“In France during World War I, four French children learn about honesty, loyalty, and courage from an English army deserter who tells them a series of stories related to his small, silver donkey charm.” – CIP
Mattick, Lindsay. Finding Winnie: the True Story of the World’s Most Famous Bear. Toronto: HarperCollins Publishers Ltd, 2015.
“During World War I, Captain Harry Colebourn, a Canadian veterinarian rescued a bear cub on his way to Europe and took her to the war.” – CIP. Written by the great-granddaughter of Harry Colebourn, beautfully illustrated by Sophie Blackall, and accompanied by historical photographs, this thoughtful informative book is highly recommended for readers 8-years-old and up.
“‘Sometimes,’ I said, ‘you have to let one story end so the next one can begin.’
“‘How do you know when that will happen?’
“‘You don’t,’ I said. ‘Which is why you should always carry on.'”
McKay, Sharon E. Charlie Wilcox. Toronto : Penguin Canada, 2003.
McKay, Sharon E. Charlie Wilcox’s Great War. Toronto : Penguin Canada, 2003.
Morpurgo, Michael. Private Peaceful. London: Collins, 2004, c2003.
“When ThomasPeaceful’s older brother is forced to join the British Army, Thomas decides to sign up as well, although he is only fourteen years old, to prove himself to his country, his family, his childhood love, Molly, and himself.” – CIP
Morpurgo, Michael. War Horse. New York : Scholastic, 2007, c1982.
“Joey the horse recalls his experiences growing up on an English farm, his struggle for survival as a cavalry horse during World War I, and his reunion with his beloved master.” – CIP Recommended for readers ten to fourteen-years-old.
Murphy, Jim. Truce: the Day the Soldiers Stopped Fighting. New York : Scholastic Press, 2009.
A nonfiction account of the 1914 Christmas Day truce.
Raven, Margot Theis. Rags: Hero Dog of WWI: A True Story. Ann Arbor, MI: Sleeping Bear Press, 2014.
“A stray dog named Rags befriends a U.S. soldier in Paris, France during WWI. Rags traveled with the troops carrying messages from the front line to the back. His loyalty kept him by his owner’s side until Sergeant Donovan died at the base hospital in Chicago.” – CIP A nonfiction picture book for dog lovers 8-years-old and up.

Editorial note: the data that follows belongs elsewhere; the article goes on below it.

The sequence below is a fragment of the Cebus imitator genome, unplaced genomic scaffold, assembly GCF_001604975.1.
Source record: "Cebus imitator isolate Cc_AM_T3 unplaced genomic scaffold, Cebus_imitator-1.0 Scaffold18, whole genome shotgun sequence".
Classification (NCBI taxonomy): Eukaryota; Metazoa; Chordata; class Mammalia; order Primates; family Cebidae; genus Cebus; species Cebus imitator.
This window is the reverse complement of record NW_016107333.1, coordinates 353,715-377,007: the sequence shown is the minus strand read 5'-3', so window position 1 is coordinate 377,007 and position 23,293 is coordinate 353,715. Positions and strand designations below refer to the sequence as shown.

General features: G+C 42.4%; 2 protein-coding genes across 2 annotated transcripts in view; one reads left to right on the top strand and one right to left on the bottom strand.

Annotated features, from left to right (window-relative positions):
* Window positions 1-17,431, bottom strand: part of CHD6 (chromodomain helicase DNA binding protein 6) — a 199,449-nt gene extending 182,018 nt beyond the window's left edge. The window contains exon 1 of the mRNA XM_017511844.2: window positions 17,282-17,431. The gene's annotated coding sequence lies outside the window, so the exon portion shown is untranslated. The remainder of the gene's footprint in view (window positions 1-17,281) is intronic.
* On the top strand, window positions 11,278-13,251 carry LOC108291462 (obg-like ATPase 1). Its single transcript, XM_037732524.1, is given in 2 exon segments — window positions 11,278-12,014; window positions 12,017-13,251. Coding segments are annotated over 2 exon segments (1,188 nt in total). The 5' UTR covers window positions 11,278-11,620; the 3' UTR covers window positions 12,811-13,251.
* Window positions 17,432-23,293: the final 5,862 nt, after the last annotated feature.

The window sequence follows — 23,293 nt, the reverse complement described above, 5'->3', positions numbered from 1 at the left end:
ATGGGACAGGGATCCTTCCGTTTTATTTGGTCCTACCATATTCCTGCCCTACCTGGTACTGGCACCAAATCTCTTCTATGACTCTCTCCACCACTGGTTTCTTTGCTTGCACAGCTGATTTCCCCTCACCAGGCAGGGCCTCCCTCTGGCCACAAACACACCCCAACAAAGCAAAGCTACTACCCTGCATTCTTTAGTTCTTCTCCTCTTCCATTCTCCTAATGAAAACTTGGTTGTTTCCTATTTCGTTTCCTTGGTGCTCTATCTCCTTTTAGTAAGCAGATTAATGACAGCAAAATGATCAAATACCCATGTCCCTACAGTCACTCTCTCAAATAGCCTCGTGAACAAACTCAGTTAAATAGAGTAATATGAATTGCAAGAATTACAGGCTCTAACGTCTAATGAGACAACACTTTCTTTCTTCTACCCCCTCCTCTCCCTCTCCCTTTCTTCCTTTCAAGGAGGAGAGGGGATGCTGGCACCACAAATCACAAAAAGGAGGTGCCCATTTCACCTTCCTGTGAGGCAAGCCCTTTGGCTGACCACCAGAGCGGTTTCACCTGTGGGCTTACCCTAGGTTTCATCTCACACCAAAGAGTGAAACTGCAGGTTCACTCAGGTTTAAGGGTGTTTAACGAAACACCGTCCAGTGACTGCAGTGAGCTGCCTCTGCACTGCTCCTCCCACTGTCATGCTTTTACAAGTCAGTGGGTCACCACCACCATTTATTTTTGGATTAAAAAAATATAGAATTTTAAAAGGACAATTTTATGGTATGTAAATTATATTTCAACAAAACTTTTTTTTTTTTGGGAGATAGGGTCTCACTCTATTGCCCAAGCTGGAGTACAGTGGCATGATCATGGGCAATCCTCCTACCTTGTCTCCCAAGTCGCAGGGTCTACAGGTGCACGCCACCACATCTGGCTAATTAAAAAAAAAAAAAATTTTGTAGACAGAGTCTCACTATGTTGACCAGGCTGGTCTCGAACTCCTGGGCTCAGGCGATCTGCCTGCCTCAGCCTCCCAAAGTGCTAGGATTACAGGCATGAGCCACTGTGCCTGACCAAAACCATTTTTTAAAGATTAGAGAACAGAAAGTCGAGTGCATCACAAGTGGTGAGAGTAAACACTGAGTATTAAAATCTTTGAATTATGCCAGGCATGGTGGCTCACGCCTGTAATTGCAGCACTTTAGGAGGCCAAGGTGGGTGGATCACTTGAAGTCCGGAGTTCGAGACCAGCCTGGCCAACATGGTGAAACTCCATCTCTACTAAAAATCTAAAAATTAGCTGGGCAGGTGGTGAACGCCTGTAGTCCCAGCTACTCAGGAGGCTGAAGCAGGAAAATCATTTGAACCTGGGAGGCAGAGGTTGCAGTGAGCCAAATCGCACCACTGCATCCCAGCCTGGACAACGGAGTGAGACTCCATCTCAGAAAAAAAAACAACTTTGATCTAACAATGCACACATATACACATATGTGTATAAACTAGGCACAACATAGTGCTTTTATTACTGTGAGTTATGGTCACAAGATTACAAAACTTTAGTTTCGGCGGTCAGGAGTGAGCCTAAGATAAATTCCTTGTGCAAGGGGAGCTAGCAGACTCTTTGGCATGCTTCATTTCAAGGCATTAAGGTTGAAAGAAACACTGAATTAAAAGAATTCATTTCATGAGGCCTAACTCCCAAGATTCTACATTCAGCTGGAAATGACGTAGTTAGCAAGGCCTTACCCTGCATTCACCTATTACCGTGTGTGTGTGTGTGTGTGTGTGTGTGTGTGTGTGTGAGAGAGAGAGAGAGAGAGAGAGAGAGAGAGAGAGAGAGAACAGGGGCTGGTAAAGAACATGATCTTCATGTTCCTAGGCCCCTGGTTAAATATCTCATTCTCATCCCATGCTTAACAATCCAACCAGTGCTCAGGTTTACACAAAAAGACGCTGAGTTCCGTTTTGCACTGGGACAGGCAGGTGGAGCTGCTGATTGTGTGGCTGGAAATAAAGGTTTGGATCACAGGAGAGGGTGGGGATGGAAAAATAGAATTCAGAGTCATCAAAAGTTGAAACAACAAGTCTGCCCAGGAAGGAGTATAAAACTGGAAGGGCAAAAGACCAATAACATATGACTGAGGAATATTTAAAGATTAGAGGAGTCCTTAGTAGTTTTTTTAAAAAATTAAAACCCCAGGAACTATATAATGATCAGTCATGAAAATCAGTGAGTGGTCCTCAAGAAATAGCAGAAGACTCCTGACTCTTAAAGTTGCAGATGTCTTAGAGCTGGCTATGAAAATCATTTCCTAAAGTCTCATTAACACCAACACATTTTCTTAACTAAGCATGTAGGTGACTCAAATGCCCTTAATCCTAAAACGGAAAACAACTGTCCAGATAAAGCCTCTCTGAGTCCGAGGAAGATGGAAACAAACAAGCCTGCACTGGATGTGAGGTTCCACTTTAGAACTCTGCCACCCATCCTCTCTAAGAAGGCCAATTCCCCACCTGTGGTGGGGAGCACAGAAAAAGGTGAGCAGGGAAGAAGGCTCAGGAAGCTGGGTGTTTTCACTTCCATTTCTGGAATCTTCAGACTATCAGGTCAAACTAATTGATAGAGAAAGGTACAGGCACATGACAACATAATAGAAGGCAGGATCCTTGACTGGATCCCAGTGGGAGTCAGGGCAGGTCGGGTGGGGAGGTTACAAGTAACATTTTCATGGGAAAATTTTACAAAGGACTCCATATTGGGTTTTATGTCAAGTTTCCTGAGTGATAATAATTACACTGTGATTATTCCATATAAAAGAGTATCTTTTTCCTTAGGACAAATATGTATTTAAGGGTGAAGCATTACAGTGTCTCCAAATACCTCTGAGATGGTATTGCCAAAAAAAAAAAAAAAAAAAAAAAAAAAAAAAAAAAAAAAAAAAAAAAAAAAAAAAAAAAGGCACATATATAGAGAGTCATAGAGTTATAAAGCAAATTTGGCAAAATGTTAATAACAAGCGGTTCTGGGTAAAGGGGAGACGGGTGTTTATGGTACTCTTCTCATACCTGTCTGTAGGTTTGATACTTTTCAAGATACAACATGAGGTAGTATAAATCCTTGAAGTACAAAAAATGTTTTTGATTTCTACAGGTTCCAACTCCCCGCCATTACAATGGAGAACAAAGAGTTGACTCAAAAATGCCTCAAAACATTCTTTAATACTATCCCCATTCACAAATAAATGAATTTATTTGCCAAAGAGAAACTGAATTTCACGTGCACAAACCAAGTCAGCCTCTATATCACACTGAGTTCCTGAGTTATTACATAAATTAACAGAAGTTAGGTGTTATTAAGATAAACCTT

Sedgwick, Marcus. The Foreshadowing. London: Orion Children’s Books, 2006, c2005.
“Having always been able to know when someone is going to die, Alexandra poses as a nurse to go to France during World War I to locate her brother and to try to save him from the fate she has foreseen for him.” – CIP. Recommended for competent readers 12 years old and up. [England; Extrasensory perception; France; Individuality; Nurses; Sex role]
Walker, Sally M. Winnie: The True Story of the Bear Who Inspired Winnie-the-Pooh. New York: Henry Holt and Company, 2015.
Winnie-the-Pooh is a lovable bear who lives with his friends in the Hundred Acre Wood. At least in the stories. But who was the real Winnie?
This biography tells the story. Harry Colebourn, a Canadian veterinarian, adopted a bear cub which he took along when he was shipped overseas during World War I. Winnie became the regiment’s mascot, named after its hometown of Winnipeg, Manitoba. But when the soldiers were sent over to France, Winnie couldn’t go along. This picture book tells the story of what happened to the little bear and how it came to be known around the world.
Illustrated in pen and ink and watercolour by Jonathan D. Voss and accompanied by black and white photographs, this gentle book is recommended for all readers fond of the honey-loving ‘Bear of Very Little Brain.’
Wells, Rosemary. The Language of Doves. New York : Dial Books for Young Readers, c1996.
“On her sixth birthday Julietta’s grandfather gives her one of his beautiful homing pigeons and tells her a story of his experience raising and training doves in Italy during the Great War.” – CIP Highly recommended as a read-aloud for ages eight to ten.